The more things change, the more they stay the same. | RecordCourier.com
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The more things change, the more they stay the same.

by Joyce Hollister

The Year 2000. A new century.

I can remember being in the 3rd grade in the early 1950s and thinking, “I’m going to be alive in the Year 2000.”

I even figured out how old that would be – 57. I will turn 57 in November, thus I am actually 56 for most of the Year 2000. Give me points for subtracting in my head at the tender age of 8.

That seemed awfully old to me.

I could yammer on and on about the changes in the world that I’ve seen. I think I’ll wait until the age 76 – or 86, if I’m lucky.

The changes I’ve seen here are more dramatic.

In 1962, the population of Carson Valley was about 3,500. Miller’s Market, the grocery store that used to occupy the site of The Record-Courier building, closed at 3 p.m. on Sunday.

If you wanted to go out to eat, there was the Golden Bubble or the Minden Inn. In the summer, there was the Frosty Spot for burgers. There were the Basque dinner houses in Gardnerville, where you were proud to take your friends from out of state.

When you drove down the two-lane Highway 395, if you didn’t wave at the person in the car coming towards you – whom you knew or at least had waving privileges with – you were considered stuck up.

The Gardnerville movie theater burned down in the late ’60s, and we didn’t have a new one until the Meadowdale Cinema was built in the 1980s.

There wasn’t anything for kids to do then, either. Over the past 35-odd years, various attempts have been made to provide a teen center.

n The more it stays the same The next community center meeting will be Thursday, Jan. 27, 6 p.m., Douglas County Senior Center, 2300 Meadow Lane. The topic of the meeting is multi-age community center for Douglas County.

If you are interested in the building of a place for kids as well as people of all ages, attend the meeting. All are welcome. For more information, call 782-9828.

If you are interested in helping to preserve open and agricultural spaces in Carson Valley, attend the workshops sponsored by the Douglas County Planning Commission Jan. 31, 6 p.m., old courthouse, 1616 Eighth Street, Minden.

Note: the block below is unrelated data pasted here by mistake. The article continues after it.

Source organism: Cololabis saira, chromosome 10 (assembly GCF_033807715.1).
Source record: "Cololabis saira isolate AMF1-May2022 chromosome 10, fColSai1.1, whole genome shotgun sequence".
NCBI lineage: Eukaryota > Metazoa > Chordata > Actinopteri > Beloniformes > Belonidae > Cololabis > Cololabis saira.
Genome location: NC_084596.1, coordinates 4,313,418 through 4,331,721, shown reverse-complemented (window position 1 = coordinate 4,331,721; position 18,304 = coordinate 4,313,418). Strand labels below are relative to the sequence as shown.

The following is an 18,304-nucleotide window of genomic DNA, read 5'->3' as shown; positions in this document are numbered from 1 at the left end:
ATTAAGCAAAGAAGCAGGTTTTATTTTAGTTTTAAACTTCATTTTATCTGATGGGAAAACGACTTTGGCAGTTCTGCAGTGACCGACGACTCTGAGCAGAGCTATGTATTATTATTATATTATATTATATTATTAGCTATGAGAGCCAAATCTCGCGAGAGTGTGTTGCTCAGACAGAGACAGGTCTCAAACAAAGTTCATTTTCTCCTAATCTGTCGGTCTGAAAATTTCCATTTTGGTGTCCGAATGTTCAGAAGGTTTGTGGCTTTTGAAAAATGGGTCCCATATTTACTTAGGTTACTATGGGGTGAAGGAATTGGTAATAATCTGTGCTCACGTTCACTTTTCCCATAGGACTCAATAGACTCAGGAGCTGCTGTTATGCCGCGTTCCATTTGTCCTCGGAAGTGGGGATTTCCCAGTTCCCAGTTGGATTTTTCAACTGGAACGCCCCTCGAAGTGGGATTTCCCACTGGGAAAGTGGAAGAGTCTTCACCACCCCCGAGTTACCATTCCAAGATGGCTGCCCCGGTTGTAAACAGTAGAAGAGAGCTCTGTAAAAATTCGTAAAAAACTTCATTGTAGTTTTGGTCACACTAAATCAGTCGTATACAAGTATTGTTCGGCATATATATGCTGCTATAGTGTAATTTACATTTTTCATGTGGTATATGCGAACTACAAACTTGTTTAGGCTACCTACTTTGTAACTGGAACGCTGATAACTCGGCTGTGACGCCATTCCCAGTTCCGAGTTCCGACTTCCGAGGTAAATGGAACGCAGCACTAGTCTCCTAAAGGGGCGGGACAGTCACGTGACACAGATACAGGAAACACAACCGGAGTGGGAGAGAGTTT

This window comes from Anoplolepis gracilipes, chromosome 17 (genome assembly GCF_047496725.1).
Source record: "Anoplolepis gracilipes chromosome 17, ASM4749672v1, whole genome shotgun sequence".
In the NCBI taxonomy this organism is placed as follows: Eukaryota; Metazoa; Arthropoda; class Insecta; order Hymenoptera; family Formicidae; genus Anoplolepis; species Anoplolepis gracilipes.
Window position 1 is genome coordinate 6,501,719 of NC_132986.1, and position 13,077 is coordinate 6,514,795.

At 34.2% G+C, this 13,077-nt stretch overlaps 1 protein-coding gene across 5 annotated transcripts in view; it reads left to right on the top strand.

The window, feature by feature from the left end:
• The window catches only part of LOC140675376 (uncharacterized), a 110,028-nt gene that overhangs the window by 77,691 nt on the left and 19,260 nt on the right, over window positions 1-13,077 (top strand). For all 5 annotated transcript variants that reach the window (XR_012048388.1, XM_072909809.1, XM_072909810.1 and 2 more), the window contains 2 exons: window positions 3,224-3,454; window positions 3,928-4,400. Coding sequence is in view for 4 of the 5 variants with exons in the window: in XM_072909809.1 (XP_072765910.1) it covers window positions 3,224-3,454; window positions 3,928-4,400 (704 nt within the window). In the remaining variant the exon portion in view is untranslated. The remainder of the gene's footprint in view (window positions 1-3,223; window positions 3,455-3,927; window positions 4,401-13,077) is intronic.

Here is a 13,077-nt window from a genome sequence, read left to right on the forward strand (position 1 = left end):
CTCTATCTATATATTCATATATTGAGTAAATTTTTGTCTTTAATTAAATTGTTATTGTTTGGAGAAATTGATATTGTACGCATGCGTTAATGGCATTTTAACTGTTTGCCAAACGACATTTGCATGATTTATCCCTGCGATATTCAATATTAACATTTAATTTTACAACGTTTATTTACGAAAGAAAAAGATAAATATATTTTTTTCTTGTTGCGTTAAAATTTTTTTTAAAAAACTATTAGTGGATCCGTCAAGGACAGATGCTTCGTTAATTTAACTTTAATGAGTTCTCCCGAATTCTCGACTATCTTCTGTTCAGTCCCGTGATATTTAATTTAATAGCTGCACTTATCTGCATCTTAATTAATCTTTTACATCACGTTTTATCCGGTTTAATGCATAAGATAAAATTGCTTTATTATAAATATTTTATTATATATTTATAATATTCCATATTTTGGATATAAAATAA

We can help define what our Valley will be like in 2025.

n However, times, they are a-changing Yellow lines in the middle of a road used to mean no passing. For some reason, within the last five years double yellow lines have come to mean squat to most drivers.

And how about red traffic signals Doesn’t red mean stop?

Imagine my glee when last Wednesday about 5:30 p.m., a Douglas County sheriff’s deputy pulled over the driver at the intersection of highways 88 and 395 for going through a red light that had been red for several seconds.

Yes!

n And winter is still cold Not much publicity has been given to a program offered by the new Sierra Nevada Active 20-30 Club #730, made up of young women in the Valley. The members have been collecting children’s coats in their Coats for Kids program.

The collection drop-off site is Two Guys from Italy in Gardnerville, and the cut off date is Saturday, Feb. 5.

If you have warm winter jackets or coats for youths that are in good condition, why not donate them?

n Support our youthThe Douglas High School band will march in the San Francisco Chinese New Year Parade Feb. 19.

The band was invited – for the eight time in nine years – because of its high quality of marching and playing.

To help raise funds for the trip, you can adopt a member for $25 or a section for $100.

Call band director Bill Zabelsky at 782-5136.